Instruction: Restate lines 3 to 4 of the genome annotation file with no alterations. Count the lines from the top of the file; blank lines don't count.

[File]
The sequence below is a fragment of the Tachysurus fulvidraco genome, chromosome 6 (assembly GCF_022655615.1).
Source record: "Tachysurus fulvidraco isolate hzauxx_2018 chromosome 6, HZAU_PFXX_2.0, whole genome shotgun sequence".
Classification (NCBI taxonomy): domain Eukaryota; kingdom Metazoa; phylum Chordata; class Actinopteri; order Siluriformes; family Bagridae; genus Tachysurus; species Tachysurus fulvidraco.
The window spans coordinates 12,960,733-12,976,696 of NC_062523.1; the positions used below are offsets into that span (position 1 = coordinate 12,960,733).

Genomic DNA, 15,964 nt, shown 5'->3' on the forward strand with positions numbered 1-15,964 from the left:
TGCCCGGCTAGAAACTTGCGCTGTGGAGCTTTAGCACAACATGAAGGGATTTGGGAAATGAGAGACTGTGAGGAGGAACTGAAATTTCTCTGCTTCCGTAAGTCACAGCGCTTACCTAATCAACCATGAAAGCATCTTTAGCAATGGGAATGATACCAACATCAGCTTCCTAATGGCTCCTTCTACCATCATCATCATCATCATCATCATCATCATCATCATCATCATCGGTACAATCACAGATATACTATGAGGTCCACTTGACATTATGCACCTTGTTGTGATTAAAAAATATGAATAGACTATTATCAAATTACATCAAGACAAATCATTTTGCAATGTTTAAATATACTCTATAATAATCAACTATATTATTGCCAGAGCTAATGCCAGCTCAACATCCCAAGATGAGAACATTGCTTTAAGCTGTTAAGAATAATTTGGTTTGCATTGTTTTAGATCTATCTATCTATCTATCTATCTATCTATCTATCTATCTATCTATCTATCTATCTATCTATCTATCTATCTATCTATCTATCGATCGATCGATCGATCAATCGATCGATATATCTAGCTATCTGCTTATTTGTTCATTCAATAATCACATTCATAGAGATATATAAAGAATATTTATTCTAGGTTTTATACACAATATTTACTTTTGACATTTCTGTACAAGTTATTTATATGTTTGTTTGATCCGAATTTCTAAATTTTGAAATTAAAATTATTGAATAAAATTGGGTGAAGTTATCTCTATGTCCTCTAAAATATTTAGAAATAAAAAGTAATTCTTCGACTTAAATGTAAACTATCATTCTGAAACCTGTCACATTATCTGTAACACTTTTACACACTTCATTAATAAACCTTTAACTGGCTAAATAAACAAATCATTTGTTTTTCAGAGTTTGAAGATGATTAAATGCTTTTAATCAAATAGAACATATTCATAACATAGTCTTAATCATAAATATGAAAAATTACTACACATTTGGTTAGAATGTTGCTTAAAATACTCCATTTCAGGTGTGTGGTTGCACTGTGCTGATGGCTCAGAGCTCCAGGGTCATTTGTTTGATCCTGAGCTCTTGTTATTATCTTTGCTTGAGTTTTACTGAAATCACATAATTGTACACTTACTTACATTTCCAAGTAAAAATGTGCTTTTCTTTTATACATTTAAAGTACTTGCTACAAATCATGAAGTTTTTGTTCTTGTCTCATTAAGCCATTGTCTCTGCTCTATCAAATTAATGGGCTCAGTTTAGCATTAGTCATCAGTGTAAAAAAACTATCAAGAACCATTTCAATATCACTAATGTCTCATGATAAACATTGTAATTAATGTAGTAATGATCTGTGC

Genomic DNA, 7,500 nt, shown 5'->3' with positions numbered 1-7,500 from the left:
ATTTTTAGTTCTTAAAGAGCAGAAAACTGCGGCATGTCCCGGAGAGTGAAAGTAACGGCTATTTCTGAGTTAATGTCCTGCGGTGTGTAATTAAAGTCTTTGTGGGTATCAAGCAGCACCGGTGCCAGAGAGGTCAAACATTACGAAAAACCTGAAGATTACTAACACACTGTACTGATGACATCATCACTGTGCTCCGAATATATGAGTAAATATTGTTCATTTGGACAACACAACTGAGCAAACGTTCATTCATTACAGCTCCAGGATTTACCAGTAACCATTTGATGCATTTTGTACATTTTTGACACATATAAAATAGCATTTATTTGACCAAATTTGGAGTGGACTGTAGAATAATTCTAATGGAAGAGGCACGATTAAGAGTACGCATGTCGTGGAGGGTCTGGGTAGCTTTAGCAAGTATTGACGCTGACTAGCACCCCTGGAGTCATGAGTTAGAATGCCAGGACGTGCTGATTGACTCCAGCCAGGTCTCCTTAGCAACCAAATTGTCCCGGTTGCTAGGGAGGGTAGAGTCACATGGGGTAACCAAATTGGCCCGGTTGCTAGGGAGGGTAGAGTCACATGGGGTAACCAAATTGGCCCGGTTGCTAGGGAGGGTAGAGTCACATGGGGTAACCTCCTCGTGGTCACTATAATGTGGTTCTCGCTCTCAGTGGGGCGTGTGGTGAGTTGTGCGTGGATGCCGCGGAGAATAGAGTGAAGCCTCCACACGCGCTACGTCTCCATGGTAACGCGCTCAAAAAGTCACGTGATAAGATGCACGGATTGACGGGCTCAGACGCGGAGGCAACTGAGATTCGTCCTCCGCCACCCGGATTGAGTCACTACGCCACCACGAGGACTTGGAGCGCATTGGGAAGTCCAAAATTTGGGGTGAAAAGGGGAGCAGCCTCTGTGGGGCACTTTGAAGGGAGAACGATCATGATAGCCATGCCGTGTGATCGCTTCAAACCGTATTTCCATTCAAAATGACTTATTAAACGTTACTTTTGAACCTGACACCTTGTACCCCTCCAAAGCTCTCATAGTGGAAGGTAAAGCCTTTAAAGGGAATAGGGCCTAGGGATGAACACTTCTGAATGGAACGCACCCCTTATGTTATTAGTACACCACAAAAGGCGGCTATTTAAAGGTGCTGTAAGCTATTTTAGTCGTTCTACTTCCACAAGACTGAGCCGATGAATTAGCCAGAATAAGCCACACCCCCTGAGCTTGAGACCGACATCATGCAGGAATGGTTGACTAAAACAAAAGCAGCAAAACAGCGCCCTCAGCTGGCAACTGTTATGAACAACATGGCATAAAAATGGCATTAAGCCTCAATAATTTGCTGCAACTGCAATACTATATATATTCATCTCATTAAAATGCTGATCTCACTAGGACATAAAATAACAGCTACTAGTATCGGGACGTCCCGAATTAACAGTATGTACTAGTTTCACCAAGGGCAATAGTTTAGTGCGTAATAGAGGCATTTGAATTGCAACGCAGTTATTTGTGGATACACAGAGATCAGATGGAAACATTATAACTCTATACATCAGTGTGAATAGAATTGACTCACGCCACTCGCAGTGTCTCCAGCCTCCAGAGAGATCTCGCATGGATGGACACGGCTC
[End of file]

Classification (NCBI taxonomy): domain Eukaryota; kingdom Metazoa; phylum Chordata; class Actinopteri; order Siluriformes; family Bagridae; genus Tachysurus; species Tachysurus fulvidraco.
The window spans coordinates 12,960,733-12,976,696 of NC_062523.1; the positions used below are offsets into that span (position 1 = coordinate 12,960,733).